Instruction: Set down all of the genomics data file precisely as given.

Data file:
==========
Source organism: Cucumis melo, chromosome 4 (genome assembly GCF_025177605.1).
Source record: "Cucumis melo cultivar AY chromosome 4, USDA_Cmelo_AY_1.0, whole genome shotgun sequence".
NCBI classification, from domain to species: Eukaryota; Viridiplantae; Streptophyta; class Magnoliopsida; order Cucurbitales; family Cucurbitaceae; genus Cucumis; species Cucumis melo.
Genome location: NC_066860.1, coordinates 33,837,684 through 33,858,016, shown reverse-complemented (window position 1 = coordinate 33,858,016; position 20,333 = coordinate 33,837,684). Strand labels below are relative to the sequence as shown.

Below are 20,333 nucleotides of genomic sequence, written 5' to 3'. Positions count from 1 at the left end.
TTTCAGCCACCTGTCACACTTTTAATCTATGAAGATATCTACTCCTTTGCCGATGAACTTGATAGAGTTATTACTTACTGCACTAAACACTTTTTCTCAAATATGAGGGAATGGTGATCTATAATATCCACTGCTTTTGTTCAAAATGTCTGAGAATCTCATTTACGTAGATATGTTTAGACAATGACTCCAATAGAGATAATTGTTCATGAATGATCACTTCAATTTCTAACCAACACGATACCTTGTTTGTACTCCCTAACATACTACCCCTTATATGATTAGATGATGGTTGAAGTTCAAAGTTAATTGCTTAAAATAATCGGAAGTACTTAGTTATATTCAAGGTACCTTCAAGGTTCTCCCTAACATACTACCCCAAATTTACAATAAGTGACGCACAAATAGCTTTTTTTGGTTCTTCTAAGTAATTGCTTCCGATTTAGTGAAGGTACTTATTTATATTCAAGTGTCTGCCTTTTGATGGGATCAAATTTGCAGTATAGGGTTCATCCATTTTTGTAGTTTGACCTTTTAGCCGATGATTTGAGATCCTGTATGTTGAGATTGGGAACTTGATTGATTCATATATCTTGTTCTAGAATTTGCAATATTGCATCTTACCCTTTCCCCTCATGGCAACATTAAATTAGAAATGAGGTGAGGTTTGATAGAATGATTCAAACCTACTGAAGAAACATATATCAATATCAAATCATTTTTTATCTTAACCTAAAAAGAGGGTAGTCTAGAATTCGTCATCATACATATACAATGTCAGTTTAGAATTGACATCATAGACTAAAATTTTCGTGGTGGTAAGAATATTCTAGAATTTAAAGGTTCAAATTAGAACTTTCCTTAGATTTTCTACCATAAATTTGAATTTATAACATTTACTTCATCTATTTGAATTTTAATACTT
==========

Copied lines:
Source organism: Cucumis melo, chromosome 4 (genome assembly GCF_025177605.1).
Source record: "Cucumis melo cultivar AY chromosome 4, USDA_Cmelo_AY_1.0, whole genome shotgun sequence".
NCBI classification, from domain to species: Eukaryota; Viridiplantae; Streptophyta; class Magnoliopsida; order Cucurbitales; family Cucurbitaceae; genus Cucumis; species Cucumis melo.
Genome location: NC_066860.1, coordinates 33,837,684 through 33,858,016, shown reverse-complemented (window position 1 = coordinate 33,858,016; position 20,333 = coordinate 33,837,684). Strand labels below are relative to the sequence as shown.

Below are 20,333 nucleotides of genomic sequence, written 5' to 3'. Positions count from 1 at the left end.
TTTCAGCCACCTGTCACACTTTTAATCTATGAAGATATCTACTCCTTTGCCGATGAACTTGATAGAGTTATTACTTACTGCACTAAACACTTTTTCTCAAATATGAGGGAATGGTGATCTATAATATCCACTGCTTTTGTTCAAAATGTCTGAGAATCTCATTTACGTAGATATGTTTAGACAATGACTCCAATAGAGATAATTGTTCATGAATGATCACTTCAATTTCTAACCAACACGATACCTTGTTTGTACTCCCTAACATACTACCCCTTATATGATTAGATGATGGTTGAAGTTCAAAGTTAATTGCTTAAAATAATCGGAAGTACTTAGTTATATTCAAGGTACCTTCAAGGTTCTCCCTAACATACTACCCCAAATTTACAATAAGTGACGCACAAATAGCTTTTTTTGGTTCTTCTAAGTAATTGCTTCCGATTTAGTGAAGGTACTTATTTATATTCAAGTGTCTGCCTTTTGATGGGATCAAATTTGCAGTATAGGGTTCATCCATTTTTGTAGTTTGACCTTTTAGCCGATGATTTGAGATCCTGTATGTTGAGATTGGGAACTTGATTGATTCATATATCTTGTTCTAGAATTTGCAATATTGCATCTTACCCTTTCCCCTCATGGCAACATTAAATTAGAAATGAGGTGAGGTTTGATAGAATGATTCAAACCTACTGAAGAAACATATATCAATATCAAATCATTTTTTATCTTAACCTAAAAAGAGGGTAGTCTAGAATTCGTCATCATACATATACAATGTCAGTTTAGAATTGACATCATAGACTAAAATTTTCGTGGTGGTAAGAATATTCTAGAATTTAAAGGTTCAAATTAGAACTTTCCTTAGATTTTCTACCATAAATTTGAATTTATAACATTTACTTCATCTATTTGAATTTTAATACTT